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First evaluation of a novel ionisation chamber for thermal neutron beam monitoring


The European Spallation Source ERIC (ESS), currently under construction in Lund, Sweden is a facility established to deliver the highest integrated neutron flux originating from a pulsed source with the aim of supporting an initial fifteen neutron instruments for cutting edge science experiments. This in turn requires reliable monitoring at complex neutron beam lines: in particular, linearity, timing capability, adaptability of the design for various flux ranges (dynamic range) and sensitivity to neutrons within the range of 0.6-10Å are expected from the neutron beam monitors to be installed at the ESS beam lines. Additionally, operational stability and low attenuation are also desirable characteristics for such neutron beam monitoring. A prototype neutron beam monitor based on the ionisation chamber principle and a boron converter, designed by CDT CASCADE Detector Technologies GmbH and ESS, has been investigated at the BER-II research reactor of Helmholtz Zentrum Berlin (HZB). The effort to design and investigate a thermal neutron ionisation beam monitor was initiated by adapting the concept of ionisation chambers previously known elsewhere. So far all the characterised neutron beam monitors discriminate neutron hits on a discrete event basis (pulse mode), whereas the beam monitor prototype introduced in this paper estimates the total flux as a function of current (current mode). While most other neutron beam monitoring devices and detectors rely upon a signal amplifying gain stage, the ionisation chamber operates without any gain and is consequently robust against typical detector ageing effects that compromise the sensitivity over time. The initial tests were performed at the ESS V20 test beam line under realistic conditions resembling those of the future pulses of ESS. The linearity is demonstrated for 3Å pulses in the flux range of 2-3 × 105 n/s/cm2 and for white pulses (0.6-10Å) in the range of 1-5 × 106 n/s/cm2. The timing behaviour resembles the data previously recorded at the V20 beam lines. This novel implementation of a neutron sensitive ionisation chamber shows great promise for beam monitoring and diagnostics at ESS. As the ionisation beam monitor itself is an entirely passive device, it is adequately robust to be employed in areas of high irradiation where no regular servicing or maintenance can be provided.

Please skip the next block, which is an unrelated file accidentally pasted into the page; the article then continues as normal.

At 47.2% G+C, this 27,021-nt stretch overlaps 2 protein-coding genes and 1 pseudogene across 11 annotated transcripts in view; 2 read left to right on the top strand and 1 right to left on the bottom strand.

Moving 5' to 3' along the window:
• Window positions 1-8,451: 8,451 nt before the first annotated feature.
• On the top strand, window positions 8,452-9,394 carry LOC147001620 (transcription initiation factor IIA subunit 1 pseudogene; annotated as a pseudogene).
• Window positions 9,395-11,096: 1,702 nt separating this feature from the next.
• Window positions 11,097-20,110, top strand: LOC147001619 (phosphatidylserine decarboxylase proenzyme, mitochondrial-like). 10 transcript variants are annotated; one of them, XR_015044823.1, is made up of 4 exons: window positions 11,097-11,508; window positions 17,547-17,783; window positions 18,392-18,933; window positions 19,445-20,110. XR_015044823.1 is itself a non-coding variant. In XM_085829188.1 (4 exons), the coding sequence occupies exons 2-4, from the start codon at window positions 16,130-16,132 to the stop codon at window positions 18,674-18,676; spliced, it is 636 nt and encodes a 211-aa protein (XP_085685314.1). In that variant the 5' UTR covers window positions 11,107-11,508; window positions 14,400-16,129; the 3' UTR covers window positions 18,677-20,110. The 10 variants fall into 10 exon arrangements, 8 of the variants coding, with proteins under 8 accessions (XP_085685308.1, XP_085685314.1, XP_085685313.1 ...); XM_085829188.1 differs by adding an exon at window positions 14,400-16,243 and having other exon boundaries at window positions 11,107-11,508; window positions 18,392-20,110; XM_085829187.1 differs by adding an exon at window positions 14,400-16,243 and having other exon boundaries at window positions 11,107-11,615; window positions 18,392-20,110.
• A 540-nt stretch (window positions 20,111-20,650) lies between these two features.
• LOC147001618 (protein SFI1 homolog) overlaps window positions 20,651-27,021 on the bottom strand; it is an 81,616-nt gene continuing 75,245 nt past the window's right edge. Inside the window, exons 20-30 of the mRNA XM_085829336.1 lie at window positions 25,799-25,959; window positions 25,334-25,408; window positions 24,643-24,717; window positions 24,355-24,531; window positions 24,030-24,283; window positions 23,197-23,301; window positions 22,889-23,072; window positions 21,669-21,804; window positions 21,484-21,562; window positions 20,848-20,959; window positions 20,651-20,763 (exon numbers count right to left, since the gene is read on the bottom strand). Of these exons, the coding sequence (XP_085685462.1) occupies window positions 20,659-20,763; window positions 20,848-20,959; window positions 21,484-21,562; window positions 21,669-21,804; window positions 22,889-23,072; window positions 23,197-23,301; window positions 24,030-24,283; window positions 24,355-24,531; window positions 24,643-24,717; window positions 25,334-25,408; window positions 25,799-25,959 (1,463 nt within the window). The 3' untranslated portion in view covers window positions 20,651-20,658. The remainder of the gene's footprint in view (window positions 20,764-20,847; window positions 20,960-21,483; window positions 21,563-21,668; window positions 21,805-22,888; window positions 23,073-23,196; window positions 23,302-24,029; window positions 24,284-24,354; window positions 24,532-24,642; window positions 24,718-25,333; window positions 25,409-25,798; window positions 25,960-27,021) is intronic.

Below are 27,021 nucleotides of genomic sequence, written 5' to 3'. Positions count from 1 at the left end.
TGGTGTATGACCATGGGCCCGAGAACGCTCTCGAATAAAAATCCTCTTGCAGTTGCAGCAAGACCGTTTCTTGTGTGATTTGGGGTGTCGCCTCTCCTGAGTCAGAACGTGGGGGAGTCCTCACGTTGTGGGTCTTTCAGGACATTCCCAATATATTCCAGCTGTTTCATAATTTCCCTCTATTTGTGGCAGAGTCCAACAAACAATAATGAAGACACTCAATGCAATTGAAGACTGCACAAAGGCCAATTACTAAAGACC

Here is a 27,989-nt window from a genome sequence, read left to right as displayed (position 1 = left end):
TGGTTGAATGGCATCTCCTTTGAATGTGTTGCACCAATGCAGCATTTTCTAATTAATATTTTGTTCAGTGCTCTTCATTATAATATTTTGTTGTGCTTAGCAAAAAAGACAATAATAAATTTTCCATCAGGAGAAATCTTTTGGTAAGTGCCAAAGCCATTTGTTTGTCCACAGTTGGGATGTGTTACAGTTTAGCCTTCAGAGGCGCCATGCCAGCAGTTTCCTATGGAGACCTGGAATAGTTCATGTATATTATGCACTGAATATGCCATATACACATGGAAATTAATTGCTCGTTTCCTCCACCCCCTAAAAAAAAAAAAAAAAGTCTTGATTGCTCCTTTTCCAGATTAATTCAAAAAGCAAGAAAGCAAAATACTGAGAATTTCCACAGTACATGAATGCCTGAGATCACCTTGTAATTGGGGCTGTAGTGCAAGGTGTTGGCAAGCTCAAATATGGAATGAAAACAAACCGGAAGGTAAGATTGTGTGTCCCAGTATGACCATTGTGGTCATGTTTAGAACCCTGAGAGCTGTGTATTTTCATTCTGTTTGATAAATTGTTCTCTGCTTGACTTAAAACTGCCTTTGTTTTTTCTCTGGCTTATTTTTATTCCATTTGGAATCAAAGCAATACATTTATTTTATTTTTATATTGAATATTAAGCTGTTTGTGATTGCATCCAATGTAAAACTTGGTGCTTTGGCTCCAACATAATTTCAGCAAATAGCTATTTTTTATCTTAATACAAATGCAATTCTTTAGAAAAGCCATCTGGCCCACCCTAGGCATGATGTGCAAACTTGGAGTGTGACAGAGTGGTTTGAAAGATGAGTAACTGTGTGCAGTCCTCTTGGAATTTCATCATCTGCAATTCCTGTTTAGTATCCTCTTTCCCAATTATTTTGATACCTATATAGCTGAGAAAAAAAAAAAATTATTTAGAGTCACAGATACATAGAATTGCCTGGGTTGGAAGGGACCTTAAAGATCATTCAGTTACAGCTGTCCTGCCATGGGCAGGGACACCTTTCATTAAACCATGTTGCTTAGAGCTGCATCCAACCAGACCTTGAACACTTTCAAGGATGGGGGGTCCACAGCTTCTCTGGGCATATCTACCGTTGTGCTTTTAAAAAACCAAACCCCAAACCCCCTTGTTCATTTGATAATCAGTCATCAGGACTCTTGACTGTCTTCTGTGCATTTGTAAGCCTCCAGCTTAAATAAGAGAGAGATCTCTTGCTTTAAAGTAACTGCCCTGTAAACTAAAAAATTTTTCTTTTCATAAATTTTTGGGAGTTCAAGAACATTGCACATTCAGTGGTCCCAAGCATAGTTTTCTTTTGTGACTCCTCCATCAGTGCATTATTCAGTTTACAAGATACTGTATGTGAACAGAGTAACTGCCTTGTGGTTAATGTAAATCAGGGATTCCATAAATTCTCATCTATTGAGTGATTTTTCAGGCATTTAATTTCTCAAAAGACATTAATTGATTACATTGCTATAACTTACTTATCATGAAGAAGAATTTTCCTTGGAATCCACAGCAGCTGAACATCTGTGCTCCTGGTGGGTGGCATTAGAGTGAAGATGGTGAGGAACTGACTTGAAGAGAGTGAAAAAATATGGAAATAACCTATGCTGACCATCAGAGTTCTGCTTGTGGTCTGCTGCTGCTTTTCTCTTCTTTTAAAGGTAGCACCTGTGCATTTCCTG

1 Introduction

The purpose of neutron beam monitors is to sample the neutron beam whilst leaving it essentially unperturbed. Thermal neutron beam monitors are neutron detectors with low efficiency (10−6-10−2) and preferably low attenuation. Only a low fraction (typically <5%) of neutrons is scattered/absorbed and an even lower fraction is subsequently detected, which ensures that the neutron beam is left undisturbed for further purposes. Neutron beam monitors can be permanently or temporarily placed in the neutron beam lines in order to characterise moderator performance and in-monolith optics, perform chopper diagnostics, spectral normalisation, transmission measurements and calibration of flight paths [1]. Typically neutron detectors and neutron beam monitors are discrete-event based detectors: when a neutron hits the detector converter (10B, 6Li, 2N, 235UO2 or 3He [24] are often used as converters for thermal neutrons), charged ions are released, which by subsequent processes trigger an electronic system and a pulse is produced. For an appropriate energy threshold this pulse corresponds to a single neutron hit. The neutron energy is not directly measured and must be obtained via the concept of the time-of-flight (TOF) [5]. In contrast, high energy particle accelerators typically utilise ionisation chambers for beam loss monitoring.

This paper, however, presents the possibility of measuring the neutron beam flux, instead of with the identification of discrete events, by measuring the current by integrating the charge generated by the interaction of the chamber with the neutron beam in discrete time intervals.This concept has been well characterised for charged particles and γ-rays [6, 7] and ESS plans to deploy several ionisation chambers to monitor the beam loss at the LINAC proton beam accelerator [8, 9]. By selecting the appropriate neutron converter, the concept can have a suitable utilisation for thermal neutron beam characterisation as well.

The ESS [1012] is established to design, construct, commission and operate a multi-disciplinary research facility based around a neutron source with unique properties, enabling in turn scientific discoveries in its planned fifteen instrument stations [13]. The uniqueness of the source lies in neutrons produced from an accelerated proton beam collisions in a rotating Tungsten target, delivered in 2.86 ms long pulses at the frequency of 14 Hz. The neutron flux at its peak will be approximately 30 times higher than the flux from any reactor source and 5 times higher than the flux from any other currently operational spallation source [10]. The described pulse structure in addition with the possibility for bispectral (thermal and cold neutrons) extraction from the neutron moderators [14, 15] allows for the use of beams with rates and a range of neutron wavelengths that will be unprecedented when ESS reaches its foreseen operational power. The unique long pulse structure will be present even for initial operations at ESS with low power. Subsequently, new possibilities for the experimental research in material sciences are envisioned [1619].